The U.S. added 1.76 million jobs in July despite a resurgence in coronavirus cases that forced many states to pause or reverse their economic reopening plans. The unemployment rate fell to 10.2%, but was still higher than at any point during the 2008 financial crisis.
In a joint statement after the jobs report release Friday, Pelosi and Schumer said the data shows "that the economic recovery spurred by the investments Congress has passed is losing steam and more investments are still urgently needed to protect the lives and livelihoods of the American people."
Democrats have insisted on extending the jobless benefit long term at $600 per week. The White House has made several counteroffers, reportedly proposing extra payments of $400 per week into December.
On Friday, Mnuchin said the Trump administration has not received compromise offers on either unemployment insurance or state and municipal relief.
With no agreement on Capitol Hill, Trump — who has not participated in face-to-face talks — has plotted how to act on his own. Pelosi told CNBC on Thursday that she thinks the president has the power to extend the eviction moratorium, and urged him to do so.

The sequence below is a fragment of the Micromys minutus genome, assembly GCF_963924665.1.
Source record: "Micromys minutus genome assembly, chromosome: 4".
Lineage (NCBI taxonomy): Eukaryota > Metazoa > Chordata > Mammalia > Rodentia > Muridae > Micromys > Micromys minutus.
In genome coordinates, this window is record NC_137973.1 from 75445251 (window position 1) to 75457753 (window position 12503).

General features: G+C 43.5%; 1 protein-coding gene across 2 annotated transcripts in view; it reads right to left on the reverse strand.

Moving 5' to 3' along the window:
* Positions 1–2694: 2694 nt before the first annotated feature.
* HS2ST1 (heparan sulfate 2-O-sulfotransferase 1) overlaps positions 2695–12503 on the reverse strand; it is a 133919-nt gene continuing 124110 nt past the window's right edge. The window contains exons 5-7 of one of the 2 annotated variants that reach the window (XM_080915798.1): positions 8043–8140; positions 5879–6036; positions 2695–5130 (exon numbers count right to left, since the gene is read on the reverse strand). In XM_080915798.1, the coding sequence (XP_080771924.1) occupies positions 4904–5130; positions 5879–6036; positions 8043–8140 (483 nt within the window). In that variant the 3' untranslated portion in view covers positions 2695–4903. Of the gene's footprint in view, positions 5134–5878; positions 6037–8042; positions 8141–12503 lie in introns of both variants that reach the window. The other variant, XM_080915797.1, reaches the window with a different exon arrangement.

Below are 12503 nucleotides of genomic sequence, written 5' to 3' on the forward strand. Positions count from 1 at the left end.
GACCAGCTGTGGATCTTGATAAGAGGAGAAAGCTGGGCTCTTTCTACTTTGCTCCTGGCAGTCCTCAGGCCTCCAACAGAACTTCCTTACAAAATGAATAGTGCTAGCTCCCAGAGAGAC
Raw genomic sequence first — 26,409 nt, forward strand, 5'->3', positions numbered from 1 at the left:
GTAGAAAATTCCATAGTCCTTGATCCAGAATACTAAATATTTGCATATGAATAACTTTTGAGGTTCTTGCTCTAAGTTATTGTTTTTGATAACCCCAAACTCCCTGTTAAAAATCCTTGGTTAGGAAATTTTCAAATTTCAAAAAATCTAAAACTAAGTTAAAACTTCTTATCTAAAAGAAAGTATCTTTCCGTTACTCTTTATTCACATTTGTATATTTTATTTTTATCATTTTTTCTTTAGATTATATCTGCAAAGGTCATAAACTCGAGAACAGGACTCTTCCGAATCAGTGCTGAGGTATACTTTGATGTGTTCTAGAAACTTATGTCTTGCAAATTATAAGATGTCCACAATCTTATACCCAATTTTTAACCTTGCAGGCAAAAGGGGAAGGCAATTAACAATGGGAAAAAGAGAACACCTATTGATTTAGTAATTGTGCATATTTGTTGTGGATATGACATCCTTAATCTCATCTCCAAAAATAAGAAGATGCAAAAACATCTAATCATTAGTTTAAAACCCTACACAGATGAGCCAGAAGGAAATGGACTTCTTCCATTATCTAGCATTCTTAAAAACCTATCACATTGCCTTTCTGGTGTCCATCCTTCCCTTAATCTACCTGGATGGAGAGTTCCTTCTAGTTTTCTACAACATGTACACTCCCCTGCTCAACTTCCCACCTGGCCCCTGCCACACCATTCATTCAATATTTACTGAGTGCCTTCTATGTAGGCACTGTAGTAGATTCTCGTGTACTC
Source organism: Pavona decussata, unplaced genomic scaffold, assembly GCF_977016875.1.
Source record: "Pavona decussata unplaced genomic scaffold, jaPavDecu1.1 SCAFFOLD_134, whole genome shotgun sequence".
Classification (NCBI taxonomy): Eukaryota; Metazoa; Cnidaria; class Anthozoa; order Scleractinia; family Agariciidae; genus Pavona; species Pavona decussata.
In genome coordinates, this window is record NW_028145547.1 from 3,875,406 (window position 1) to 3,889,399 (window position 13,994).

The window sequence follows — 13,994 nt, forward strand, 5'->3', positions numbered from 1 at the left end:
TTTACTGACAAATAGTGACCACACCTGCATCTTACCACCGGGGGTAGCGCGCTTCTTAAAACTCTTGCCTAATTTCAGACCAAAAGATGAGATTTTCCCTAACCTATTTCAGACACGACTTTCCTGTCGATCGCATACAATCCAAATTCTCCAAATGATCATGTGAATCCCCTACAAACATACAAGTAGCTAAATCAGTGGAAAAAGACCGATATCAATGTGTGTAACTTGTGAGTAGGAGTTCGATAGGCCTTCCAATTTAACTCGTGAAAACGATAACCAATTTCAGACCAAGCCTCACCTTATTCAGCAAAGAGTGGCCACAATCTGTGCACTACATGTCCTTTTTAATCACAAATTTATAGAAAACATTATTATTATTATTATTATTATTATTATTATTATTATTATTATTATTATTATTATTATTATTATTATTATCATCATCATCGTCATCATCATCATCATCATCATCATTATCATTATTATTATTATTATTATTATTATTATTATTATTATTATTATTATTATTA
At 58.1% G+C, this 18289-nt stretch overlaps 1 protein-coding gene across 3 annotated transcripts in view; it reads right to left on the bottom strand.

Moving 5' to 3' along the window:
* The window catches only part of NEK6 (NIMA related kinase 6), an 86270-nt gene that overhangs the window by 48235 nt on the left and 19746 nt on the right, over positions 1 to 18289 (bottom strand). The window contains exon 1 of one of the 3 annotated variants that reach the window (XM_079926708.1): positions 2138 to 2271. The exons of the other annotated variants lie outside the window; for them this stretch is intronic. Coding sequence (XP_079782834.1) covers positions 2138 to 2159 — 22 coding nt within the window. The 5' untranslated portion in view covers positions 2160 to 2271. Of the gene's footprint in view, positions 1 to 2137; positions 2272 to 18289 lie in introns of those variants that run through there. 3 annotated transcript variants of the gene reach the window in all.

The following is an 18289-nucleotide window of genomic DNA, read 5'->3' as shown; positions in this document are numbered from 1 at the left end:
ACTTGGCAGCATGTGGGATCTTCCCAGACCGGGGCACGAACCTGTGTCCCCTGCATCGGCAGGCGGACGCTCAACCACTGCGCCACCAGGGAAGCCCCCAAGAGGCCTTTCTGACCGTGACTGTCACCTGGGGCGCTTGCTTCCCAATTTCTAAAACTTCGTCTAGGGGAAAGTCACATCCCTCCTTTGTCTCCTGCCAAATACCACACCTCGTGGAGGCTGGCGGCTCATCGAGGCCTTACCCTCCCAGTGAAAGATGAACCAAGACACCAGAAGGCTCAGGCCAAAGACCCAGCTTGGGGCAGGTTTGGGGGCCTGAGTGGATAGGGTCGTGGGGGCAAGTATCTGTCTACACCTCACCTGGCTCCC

Schumer, though, cautioned Trump on Thursday against taking executive action. He indicated an order could get held up in court.
"An executive order will leave millions of people out. It will be litigated. It won't be effective, and things will get worse," the New York Democrat said Thursday.
Speaking to reporters Friday, Schumer added that an executive order would be inadequate because it would not include money for schools and Covid-19 testing and treatment.
Both the Senate and House left for the weekend after Thursday's sessions. The chambers have delayed their planned August recesses as they anticipate votes on a pandemic relief package.
Complicating matters in Congress, the talks have taken on bitterness less than three months before the general election. Senate Majority Leader Mitch McConnell, R-Ky., finds himself stuck between conservative senators who don't want to spend more money and swing-state Republicans who need to win their races in November for the GOP to keep its majority in the chamber.
He will likely have to rely on strong Democratic support to get a bill through the Senate.
For now, a moment of unity looks far away. Pelosi went as far as to say Meadows "slammed the table and walked out" of a meeting on Thursday.
Meadows disputed the account.
"It's fabricated," he said.